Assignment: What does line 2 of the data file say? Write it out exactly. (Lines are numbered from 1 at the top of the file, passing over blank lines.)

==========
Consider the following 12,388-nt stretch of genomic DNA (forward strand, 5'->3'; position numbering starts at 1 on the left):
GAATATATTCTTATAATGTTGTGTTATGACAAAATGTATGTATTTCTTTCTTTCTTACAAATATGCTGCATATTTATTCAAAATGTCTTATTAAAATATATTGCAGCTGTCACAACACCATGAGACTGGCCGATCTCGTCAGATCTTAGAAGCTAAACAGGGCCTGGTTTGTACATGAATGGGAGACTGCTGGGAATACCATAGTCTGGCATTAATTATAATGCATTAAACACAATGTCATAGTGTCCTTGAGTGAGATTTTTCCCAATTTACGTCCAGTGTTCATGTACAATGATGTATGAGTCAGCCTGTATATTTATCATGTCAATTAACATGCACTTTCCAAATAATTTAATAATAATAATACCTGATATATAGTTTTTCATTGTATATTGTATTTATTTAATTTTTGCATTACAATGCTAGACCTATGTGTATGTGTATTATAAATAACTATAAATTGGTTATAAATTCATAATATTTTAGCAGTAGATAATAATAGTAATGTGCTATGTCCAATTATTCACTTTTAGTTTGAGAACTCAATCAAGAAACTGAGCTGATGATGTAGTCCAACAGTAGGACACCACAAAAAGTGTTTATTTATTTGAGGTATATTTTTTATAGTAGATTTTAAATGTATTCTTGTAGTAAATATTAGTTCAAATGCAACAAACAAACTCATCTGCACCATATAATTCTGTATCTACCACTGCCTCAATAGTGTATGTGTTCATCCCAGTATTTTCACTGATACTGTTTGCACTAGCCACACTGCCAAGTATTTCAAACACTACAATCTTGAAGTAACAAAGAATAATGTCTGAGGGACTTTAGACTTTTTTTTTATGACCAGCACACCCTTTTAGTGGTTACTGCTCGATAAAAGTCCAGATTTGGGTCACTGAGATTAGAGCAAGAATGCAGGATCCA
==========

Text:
GAATATATTCTTATAATGTTGTGTTATGACAAAATGTATGTATTTCTTTCTTTCTTACAAATATGCTGCATATTTATTCAAAATGTCTTATTAAAATATATTGCAGCTGTCACAACACCATGAGACTGGCCGATCTCGTCAGATCTTAGAAGCTAAACAGGGCCTGGTTTGTACATGAATGGGAGACTGCTGGGAATACCATAGTCTGGCATTAATTATAATGCATTAAACACAATGTCATAGTGTCCTTGAGTGAGATTTTTCCCAATTTACGTCCAGTGTTCATGTACAATGATGTATGAGTCAGCCTGTATATTTATCATGTCAATTAACATGCACTTTCCAAATAATTTAATAATAATAATACCTGATATATAGTTTTTCATTGTATATTGTATTTATTTAATTTTTGCATTACAATGCTAGACCTATGTGTATGTGTATTATAAATAACTATAAATTGGTTATAAATTCATAATATTTTAGCAGTAGATAATAATAGTAATGTGCTATGTCCAATTATTCACTTTTAGTTTGAGAACTCAATCAAGAAACTGAGCTGATGATGTAGTCCAACAGTAGGACACCACAAAAAGTGTTTATTTATTTGAGGTATATTTTTTATAGTAGATTTTAAATGTATTCTTGTAGTAAATATTAGTTCAAATGCAACAAACAAACTCATCTGCACCATATAATTCTGTATCTACCACTGCCTCAATAGTGTATGTGTTCATCCCAGTATTTTCACTGATACTGTTTGCACTAGCCACACTGCCAAGTATTTCAAACACTACAATCTTGAAGTAACAAAGAATAATGTCTGAGGGACTTTAGACTTTTTTTTTATGACCAGCACACCCTTTTAGTGGTTACTGCTCGATAAAAGTCCAGATTTGGGTCACTGAGATTAGAGCAAGAATGCAGGATCCA